Addison’s disease: Risk factors, Causes, Prevention and Treatment

Definition

Addison’s disease is a severe or total deficiency of the hormones made in the adrenal cortex, caused by its destruction. The adrenal glands are triangular in shape, roughly up to three inches (7.6 cm) by one inch (2.5 cm) in size, and one gland sits on the top of each kidney. The outer part of the adrenal gland (called the cortex) makes three separate types of hormone:

  • Glucocorticoids (especially cortisol)
  • Mineralocorticoids (especially aldosterone)
  • Sex steroids (or androgens).

History

Addison’s disease is named after Thomas Addison, the British physician who first described the condition in on the Constitutional and Local Effects of Disease of the Suprarenal Capsules (1855). All of Addison’s six original patients had tuberculosis of the adrenal glands. While Addison’s six patients in 1855 all had adrenal tuberculosis, the term “Addison’s disease” does not imply an underlying disease process.

The condition was initially considered a form of anemia associated with the adrenal glands. Because little was known at the time about the adrenal glands (then called “Supra-Renal Capsules”), Addison’s monograph describing the condition was an isolated insight. As the adrenal function became better known, Addison’s monograph became known as an important medical contribution and a classic example of careful medical observation.

Epidemiology of Addison’s disease

Addison’s disease affects males and females in equal numbers. Approximately 1 in 100,000 people in United States have Addison’s disease. The overall prevalence is estimated to be between 40 and 60 people per million of the general population. Because cases of Addison’s disease may go undiagnosed, it is difficult to determine its true frequency in the general population. Addison’s disease can potentially affect individuals of any age, but usually occurs in individuals between 30-50 years of age.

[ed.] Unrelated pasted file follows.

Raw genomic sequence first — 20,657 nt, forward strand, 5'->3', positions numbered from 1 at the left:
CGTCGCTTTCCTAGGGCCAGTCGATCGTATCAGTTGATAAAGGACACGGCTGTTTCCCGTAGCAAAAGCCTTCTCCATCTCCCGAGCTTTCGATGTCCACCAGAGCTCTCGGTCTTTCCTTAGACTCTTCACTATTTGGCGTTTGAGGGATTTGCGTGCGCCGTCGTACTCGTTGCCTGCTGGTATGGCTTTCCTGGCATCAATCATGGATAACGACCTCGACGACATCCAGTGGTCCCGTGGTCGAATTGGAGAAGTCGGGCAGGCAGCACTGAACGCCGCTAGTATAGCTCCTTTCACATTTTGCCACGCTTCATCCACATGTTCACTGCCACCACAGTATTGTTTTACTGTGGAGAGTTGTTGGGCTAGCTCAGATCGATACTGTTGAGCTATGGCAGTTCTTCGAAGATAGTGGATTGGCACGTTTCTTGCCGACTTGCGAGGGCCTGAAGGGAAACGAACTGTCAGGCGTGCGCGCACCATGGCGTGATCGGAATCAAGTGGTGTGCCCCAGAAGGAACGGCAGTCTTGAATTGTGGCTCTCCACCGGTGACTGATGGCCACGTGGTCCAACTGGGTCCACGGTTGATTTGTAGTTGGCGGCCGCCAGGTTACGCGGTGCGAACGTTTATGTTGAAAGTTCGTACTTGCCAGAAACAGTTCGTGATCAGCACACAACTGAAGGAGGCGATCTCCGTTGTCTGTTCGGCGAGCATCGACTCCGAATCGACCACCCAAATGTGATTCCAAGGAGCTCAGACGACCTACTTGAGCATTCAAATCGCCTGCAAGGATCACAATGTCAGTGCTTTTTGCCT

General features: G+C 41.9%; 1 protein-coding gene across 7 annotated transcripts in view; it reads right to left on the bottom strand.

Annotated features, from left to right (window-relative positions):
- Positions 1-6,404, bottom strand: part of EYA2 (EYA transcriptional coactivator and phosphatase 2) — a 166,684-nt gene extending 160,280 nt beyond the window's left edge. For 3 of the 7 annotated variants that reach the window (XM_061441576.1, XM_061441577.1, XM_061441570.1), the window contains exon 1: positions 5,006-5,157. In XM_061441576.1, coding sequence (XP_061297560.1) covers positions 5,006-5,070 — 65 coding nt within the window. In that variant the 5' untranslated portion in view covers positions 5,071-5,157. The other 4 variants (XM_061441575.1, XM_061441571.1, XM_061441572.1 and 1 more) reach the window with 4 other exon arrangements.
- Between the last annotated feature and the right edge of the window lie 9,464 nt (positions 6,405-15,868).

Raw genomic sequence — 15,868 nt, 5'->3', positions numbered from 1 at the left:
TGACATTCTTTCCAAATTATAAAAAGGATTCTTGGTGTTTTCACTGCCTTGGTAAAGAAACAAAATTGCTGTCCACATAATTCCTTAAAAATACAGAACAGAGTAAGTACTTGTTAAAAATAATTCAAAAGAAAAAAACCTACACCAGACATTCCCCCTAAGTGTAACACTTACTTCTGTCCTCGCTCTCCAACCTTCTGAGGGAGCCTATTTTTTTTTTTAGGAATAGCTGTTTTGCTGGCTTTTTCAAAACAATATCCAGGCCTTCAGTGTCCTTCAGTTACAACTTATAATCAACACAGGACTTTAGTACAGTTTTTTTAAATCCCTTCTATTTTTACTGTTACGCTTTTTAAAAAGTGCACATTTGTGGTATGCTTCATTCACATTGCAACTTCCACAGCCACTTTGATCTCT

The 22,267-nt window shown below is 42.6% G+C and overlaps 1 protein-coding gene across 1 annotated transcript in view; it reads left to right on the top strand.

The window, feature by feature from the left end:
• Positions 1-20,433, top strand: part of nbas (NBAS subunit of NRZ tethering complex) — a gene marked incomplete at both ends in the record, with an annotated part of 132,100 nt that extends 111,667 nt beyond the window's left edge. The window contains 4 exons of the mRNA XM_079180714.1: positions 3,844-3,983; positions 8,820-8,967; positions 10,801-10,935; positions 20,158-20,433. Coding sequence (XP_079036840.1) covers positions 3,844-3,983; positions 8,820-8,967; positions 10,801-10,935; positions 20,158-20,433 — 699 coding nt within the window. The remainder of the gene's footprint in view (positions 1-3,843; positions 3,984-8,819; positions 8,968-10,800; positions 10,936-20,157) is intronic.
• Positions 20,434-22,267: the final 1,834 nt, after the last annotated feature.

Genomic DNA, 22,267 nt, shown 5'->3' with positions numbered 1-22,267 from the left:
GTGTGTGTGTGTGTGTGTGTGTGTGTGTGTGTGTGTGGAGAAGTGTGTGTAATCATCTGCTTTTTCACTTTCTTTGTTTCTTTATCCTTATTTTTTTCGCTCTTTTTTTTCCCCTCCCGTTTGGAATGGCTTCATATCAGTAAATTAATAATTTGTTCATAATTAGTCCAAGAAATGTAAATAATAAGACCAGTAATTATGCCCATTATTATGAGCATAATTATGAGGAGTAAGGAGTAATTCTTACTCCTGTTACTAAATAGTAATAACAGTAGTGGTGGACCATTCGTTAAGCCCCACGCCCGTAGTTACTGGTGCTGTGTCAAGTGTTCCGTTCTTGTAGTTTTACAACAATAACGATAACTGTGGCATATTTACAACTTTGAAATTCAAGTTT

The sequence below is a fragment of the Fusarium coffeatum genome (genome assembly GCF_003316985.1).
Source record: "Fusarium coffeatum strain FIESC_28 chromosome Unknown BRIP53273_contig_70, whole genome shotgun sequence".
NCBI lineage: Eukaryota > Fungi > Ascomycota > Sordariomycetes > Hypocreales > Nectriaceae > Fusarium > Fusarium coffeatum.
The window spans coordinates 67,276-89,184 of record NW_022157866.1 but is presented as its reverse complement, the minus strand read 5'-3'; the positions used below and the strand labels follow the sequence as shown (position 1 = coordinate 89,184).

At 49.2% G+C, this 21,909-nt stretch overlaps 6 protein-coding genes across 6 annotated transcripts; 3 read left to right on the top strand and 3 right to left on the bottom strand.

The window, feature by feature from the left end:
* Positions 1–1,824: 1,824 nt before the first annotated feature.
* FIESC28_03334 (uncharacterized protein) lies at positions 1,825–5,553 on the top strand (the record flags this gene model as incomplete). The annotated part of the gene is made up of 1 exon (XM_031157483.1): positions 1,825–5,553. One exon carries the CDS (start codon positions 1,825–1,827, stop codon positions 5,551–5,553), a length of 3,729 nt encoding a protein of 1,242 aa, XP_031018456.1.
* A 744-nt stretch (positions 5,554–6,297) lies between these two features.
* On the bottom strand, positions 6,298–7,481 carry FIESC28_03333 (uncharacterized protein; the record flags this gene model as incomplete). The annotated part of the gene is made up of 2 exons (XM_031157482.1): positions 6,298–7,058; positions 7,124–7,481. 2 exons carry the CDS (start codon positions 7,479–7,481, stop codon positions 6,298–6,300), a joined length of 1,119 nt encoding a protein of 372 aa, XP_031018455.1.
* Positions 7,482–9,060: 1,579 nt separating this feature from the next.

Risk factors

  • Injury of adrenal gland
  • Autoimmune Disease
  • Steroid Therapy
  • Tuberculosis of adrenal glands
  • Operation on adrenal gland
  • Amyloid Disease
  • Sepsis
  • anticoagulants
  • Use of certain medications
  • Genetic Predisposition to Disease
  • Primary Hypercoagulable State

Causes

  • By far the most common cause of Addison’s disease is autoimmunity. This is known as autoimmune Addison’s disease. Normally the body’s immune system attacks invading viruses and bacteria to defend the body. In cases of autoimmunity, the immune system makes a mistake, attacking and destroying the adrenal cortex as if it was an infection.
  • Rare causes of Addison’s disease include infections such as tuberculosis, removal of the adrenal glands by surgery, bleeding into the adrenal glands (for instance after abdominal injuries), cancer of the adrenal glands and genetic defects such as adrenoleukodystrophy.
  • The pituitary gland produces hormones that affect the adrenal gland. If the pituitary gland stops working properly, this can cause secondary adrenal insufficiency.

Symptoms

Addison’s disease symptoms usually develop slowly, often over several months, and may include:

  • Extreme fatigue
  • Weight loss and decreased appetite
  • Darkening of your skin (hyperpigmentation)
  • Low blood pressure, even fainting
  • Salt craving
  • Low blood sugar (hypoglycemia)
  • Nausea, diarrhea or vomiting
  • Abdominal pain